A marathon tomorrow? Why not
Despite all that, the training camp is not about exploring physical pain thresholds. Yes, the drivers all need to be as fit as possible to withstand the enormous pressures of a DTM race. After all, they spend around an hour at a time inside the car at temperatures of up to 60°C under four layers of fireproof clothing, and lose three to four kilograms in sweat per race. A driver releases around 250 nanograms of the stress hormones adrenaline and noradrenaline every minute of a race, says sports scientist Ingo Froböse. That’s double what he would produce at maximum attack on a bicycle ergometer. This constant hormone release drives his average heart rate in qualifying and the race to around 180 beats per minute – so a high level of endurance is essential. “If you asked me to run a marathon tomorrow, I’d like to think I could do it,” says Di Resta matter-of-factly.
So that’s the physical side of being a racing driver. But mental fitness is equally critical. The drivers have to make countless considered and instinctive decisions under the exacting conditions of a race in order to nail corner entry, braking points, etc. “A driver needs inner strength, willpower and impressive concentration,” says Toni Mathis, who has worked with Mercedes-Benz’s DTM teams for more than 20 years as a physiotherapist, nutritionist and training consultant, and put together this preparation week in his native country. To nourish these inner values, the Austrian employs techniques such as bagua. Rather than pushing your physical limits to achieve a goal (such as with push-ups), this special form of tai chi extends beyond muscle power alone. Instead, Mathis conducts the drivers in excruciatingly slow circular movements. Despite some initial snickering among his charges, Mathis knows from experience that bagua will help them improve their body control and find their inner strength.
What the drivers need is inner strength, willpower and impressive concentration.” Toni Mathis, DTM Team Training Consultant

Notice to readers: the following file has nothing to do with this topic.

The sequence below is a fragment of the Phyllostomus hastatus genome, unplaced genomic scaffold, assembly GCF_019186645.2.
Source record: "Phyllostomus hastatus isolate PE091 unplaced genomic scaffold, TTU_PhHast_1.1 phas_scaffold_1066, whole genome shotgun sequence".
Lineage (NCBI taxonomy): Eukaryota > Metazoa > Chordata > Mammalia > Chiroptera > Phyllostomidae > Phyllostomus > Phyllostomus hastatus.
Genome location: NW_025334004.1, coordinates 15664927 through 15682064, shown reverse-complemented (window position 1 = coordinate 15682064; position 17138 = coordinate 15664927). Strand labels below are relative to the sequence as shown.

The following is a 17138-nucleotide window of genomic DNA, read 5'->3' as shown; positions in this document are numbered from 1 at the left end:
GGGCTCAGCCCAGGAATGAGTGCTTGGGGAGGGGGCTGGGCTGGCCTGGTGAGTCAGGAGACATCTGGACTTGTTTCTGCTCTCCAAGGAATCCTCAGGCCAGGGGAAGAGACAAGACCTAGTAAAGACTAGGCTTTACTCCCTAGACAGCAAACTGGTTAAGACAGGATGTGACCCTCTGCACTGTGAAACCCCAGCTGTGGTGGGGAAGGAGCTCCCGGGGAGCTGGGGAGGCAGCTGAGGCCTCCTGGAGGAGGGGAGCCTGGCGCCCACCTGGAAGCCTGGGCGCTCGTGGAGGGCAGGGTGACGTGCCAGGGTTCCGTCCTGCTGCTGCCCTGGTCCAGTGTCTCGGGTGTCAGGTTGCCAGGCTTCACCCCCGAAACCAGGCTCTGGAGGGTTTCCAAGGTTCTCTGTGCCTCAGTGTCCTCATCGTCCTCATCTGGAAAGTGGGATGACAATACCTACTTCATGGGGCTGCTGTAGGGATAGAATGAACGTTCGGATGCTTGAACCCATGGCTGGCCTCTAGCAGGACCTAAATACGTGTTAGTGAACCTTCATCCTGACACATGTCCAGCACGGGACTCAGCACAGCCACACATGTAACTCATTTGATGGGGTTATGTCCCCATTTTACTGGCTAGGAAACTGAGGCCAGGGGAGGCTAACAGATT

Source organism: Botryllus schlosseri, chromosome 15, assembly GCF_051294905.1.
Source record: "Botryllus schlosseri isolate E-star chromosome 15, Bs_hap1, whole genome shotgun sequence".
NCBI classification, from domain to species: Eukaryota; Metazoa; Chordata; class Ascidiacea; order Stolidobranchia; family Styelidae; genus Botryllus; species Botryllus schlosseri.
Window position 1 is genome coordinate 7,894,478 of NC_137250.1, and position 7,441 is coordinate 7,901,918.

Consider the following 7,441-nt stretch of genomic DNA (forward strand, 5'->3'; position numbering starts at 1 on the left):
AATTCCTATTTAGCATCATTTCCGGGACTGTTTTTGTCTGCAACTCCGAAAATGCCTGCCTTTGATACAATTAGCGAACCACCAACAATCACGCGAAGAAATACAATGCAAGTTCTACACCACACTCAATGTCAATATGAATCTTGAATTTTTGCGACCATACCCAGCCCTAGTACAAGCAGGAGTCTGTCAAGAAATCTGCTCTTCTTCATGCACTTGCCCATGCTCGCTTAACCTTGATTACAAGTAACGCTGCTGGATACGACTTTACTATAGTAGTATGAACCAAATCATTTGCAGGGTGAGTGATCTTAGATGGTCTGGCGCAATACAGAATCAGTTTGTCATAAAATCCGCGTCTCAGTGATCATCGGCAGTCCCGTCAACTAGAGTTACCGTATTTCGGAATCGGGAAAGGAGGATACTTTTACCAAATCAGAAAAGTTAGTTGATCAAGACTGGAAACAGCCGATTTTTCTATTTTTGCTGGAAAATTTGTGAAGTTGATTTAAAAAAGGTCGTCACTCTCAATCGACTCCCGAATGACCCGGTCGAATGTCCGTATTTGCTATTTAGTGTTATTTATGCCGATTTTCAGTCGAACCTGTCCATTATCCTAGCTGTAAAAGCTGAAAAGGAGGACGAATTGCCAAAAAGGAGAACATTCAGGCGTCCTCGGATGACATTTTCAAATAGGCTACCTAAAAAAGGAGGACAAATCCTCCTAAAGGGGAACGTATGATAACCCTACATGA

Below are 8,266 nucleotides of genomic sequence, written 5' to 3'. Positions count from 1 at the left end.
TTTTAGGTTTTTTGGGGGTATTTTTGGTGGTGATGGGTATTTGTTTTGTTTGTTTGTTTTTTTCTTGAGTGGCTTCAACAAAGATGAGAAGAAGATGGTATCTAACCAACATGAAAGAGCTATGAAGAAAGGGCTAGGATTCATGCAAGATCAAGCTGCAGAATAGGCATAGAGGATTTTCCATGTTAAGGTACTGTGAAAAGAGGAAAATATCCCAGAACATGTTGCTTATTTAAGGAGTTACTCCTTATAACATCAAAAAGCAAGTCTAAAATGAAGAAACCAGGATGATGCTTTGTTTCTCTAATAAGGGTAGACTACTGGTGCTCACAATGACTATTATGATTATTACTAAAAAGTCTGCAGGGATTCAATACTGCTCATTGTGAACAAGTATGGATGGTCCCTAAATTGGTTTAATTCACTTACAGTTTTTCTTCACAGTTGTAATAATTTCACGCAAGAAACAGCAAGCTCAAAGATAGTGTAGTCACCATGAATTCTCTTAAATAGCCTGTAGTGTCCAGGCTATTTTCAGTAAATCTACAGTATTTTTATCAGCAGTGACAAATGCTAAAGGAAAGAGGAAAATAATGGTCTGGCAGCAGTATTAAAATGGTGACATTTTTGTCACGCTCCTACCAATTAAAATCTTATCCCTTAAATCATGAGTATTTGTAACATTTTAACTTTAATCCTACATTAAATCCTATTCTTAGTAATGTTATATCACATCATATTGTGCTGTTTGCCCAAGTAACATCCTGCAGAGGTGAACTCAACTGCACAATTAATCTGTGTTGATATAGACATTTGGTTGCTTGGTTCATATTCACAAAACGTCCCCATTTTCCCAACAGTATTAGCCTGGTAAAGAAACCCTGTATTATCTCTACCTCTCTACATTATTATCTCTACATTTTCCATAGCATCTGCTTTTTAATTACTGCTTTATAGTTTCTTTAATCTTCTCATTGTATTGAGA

There is also some unintentional amusement when Mathis hands the drivers a set of small balls. Drills include stepping back with one leg – on Mathis’ call – as they catch the ball, and another involves throwing two balls in the air and crossing their hands to catch them. This type of training, known as “Life Kinetik,” is already followed by professional soccer players at German club Borussia Dortmund and by skiing star Felix Neureuther. As well as the physical movements, the drills are also a workout for the brain, an exercise in overcoming coordination and visual hurdles. That makes them ideal for racing drivers, who have to look straight ahead and out of the corners of their eyes at the same time during a race. Not that there isn’t room for improvement with the ball in the air: “No way!” protests Di Resta, laughing, as he grasps at thin air, his right eye covered by a patch as part of the test. But a few days later, the Scot is completing the exercise with flying colours. Ask anyone who has worked with Di Resta and they’ll tell you he doesn’t shrink from a challenge. He’s a racing driver through and through, one with a steely will to win. You won’t find him constantly checking his weight or getting fixated on lactate stats and heart rates. But at the end of the training camp, he’s credited with an outstanding level of fitness. And there’s something even more important than that, he adds: “I know I can drive.”